XTF is a combination of Java and XSLT 2.0 that indexes, queries, and displays digital objects and is based on open source software (e.g. Lucene and Saxon). XTF can be downloaded from the XTF website (http://xtf.cdlib.org/download/) or from the XTF Project page on SourceForge (http://sourceforge.net/projects/xtf/), where the source code can also be found.
The XTF website also provides a self-guided tutorial and a sample of the default installation (http://xtf.cdlib.org:8080/xtf/search), demonstrating the capabilities of the tool out-of-the-box. Both of these resources provide a quick view of the capabilities of XTF prior to download.
Offering a suite of customizable features that support diverse intellectual access to content, XTFinterfaces can be designed to support the distinct tools and presentations that are useful and meaningful to specific audiences. In addition, XTF offers the following core features:
- Easy to deploy: Drops directly in to a Java application server such as Tomcat or Resin; has been tested on Solaris, Mac, Linux, and Windows operating systems.
- Easy to configure: Can create indexes on any XML element or attribute; entire presentation layer is customizable via XSLT.
- Robust: Optimized to perform well on large documents (e.g., a single text that exceeds 10MB of encoded text); scales to perform well on collections of millions of documents; provides full Unicode support.
- Works well with a variety of authentication systems (e.g., IP address lists, LDAP, Shibboleth).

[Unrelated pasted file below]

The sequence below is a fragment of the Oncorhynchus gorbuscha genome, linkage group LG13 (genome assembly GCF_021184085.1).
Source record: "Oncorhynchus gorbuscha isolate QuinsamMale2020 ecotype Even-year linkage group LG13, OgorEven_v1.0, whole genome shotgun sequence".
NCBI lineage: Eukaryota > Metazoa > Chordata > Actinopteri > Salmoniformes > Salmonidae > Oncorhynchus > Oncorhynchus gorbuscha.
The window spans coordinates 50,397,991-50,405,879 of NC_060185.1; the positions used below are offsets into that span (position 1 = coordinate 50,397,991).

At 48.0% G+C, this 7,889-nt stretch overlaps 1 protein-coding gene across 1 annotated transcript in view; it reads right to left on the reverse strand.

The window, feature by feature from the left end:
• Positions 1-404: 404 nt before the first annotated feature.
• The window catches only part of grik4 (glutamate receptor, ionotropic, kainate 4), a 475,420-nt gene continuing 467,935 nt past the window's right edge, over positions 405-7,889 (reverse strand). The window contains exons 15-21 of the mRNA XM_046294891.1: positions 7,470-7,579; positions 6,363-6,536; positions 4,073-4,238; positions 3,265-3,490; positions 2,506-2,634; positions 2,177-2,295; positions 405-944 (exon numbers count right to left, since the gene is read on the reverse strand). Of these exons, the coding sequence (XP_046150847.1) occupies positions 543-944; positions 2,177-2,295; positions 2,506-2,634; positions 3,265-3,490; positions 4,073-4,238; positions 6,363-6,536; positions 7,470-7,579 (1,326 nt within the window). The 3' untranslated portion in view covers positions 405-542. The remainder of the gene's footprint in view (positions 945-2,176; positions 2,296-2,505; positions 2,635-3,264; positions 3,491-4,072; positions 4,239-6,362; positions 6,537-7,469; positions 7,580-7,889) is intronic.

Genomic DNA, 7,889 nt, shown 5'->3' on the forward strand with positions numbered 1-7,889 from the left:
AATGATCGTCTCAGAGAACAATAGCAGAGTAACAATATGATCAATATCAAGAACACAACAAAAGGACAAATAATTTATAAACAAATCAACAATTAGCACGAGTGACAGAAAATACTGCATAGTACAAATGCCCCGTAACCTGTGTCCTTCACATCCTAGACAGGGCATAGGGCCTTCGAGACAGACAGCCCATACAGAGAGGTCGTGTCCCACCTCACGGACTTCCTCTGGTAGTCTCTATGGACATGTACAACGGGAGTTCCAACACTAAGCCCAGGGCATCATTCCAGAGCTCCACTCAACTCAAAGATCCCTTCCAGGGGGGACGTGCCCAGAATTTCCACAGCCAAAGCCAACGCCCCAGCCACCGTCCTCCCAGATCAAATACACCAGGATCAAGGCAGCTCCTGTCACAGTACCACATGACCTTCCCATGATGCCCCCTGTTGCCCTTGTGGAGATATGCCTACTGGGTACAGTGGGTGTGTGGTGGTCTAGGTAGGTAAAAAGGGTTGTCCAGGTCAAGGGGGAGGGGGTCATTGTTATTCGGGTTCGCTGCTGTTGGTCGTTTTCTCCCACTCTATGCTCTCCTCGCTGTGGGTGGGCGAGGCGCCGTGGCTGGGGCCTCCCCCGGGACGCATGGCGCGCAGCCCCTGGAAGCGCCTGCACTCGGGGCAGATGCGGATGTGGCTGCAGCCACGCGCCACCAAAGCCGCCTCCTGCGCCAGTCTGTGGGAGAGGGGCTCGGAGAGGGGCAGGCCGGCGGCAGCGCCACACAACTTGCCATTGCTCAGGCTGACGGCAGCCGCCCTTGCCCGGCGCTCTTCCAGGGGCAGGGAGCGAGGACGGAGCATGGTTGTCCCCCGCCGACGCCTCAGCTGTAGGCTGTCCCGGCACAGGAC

- Provides an interface for external data lookups to support thesaurus-based term expansion, recommender systems, etc.
- Can power other digital library services (e.g., XTF contains an OAI-PMH data provider that allows others to harvest metadata, and an SRU interface that exposes searches to federated search engines).
- Can be deployed as separate, modular pieces of a third-party system (e.g., the module that displays snippets of matching text).
- Powerful for the end user:
- Spell checking of queries
- Faceted displays for browsing
- Dynamically updated browse lists
- Session-based bookbags
These basic features can be tuned and modified. For instance, the same bookbag feature that allows users to store links to entire books, can also store links to citable elements of an object, such as a note or other reference.
Examples of XTF-based applications both within and outside of the CDL include:
- eScholarship (http://www.escholarship.org), the University of California’s open access scholarly publishing and research platform.
- Mark Twain Project Online (http://www.marktwainproject.org), developed by the Mark Twain Papers Project, the CDL and the University of California Press.
- Calisphere (http://calisphere.universityofcalifornia.edu/), a curated collection of primary sources keyed to the curriculum standards of California’s K-12 community, developed by the CDL.
- Various collections at the University of Sydney, Australia, including: Frontiers of Science, University of Sydney Library (http://frontiers.library.usyd.edu.au/); the Sydney College of the Arts Archive (http://va.library.usyd.edu.au)
- The Encyclopedia of Chicago (http://www.encyclopedia.chicagohistory.org/), developed by the Chicago History Museum, The Newberry Library, and Northwestern University
- The Chymistry of Isaac Newton (http://webapp1.dlib.indiana.edu/newton/) and The Swinburne Project(http://webapp1.dlib.indiana.edu/swinburne/www/swinburne/), Indiana University